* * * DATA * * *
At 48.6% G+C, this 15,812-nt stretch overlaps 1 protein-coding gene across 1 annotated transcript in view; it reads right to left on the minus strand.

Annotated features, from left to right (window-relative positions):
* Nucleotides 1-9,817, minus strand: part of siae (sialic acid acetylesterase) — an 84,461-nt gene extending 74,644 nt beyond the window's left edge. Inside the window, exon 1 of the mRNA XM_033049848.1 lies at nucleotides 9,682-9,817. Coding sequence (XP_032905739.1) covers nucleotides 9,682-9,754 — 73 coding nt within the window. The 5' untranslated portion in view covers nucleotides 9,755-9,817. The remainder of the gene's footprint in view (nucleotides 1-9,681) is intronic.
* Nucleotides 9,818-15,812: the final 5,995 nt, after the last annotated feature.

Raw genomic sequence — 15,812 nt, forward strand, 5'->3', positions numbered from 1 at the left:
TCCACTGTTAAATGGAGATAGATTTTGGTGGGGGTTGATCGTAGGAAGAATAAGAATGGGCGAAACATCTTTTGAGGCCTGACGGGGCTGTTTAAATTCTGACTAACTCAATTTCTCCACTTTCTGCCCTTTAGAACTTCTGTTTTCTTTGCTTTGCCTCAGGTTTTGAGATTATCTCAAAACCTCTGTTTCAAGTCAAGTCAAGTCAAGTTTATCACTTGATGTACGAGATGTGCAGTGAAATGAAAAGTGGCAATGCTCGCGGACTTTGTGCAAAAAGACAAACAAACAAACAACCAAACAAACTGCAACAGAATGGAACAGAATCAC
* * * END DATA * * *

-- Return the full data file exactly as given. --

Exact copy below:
At 48.6% G+C, this 15,812-nt stretch overlaps 1 protein-coding gene across 1 annotated transcript in view; it reads right to left on the minus strand.

Annotated features, from left to right (window-relative positions):
* Nucleotides 1-9,817, minus strand: part of siae (sialic acid acetylesterase) — an 84,461-nt gene extending 74,644 nt beyond the window's left edge. Inside the window, exon 1 of the mRNA XM_033049848.1 lies at nucleotides 9,682-9,817. Coding sequence (XP_032905739.1) covers nucleotides 9,682-9,754 — 73 coding nt within the window. The 5' untranslated portion in view covers nucleotides 9,755-9,817. The remainder of the gene's footprint in view (nucleotides 1-9,681) is intronic.
* Nucleotides 9,818-15,812: the final 5,995 nt, after the last annotated feature.

Raw genomic sequence — 15,812 nt, forward strand, 5'->3', positions numbered from 1 at the left:
TCCACTGTTAAATGGAGATAGATTTTGGTGGGGGTTGATCGTAGGAAGAATAAGAATGGGCGAAACATCTTTTGAGGCCTGACGGGGCTGTTTAAATTCTGACTAACTCAATTTCTCCACTTTCTGCCCTTTAGAACTTCTGTTTTCTTTGCTTTGCCTCAGGTTTTGAGATTATCTCAAAACCTCTGTTTCAAGTCAAGTCAAGTCAAGTTTATCACTTGATGTACGAGATGTGCAGTGAAATGAAAAGTGGCAATGCTCGCGGACTTTGTGCAAAAAGACAAACAAACAAACAACCAAACAAACTGCAACAGAATGGAACAGAATCAC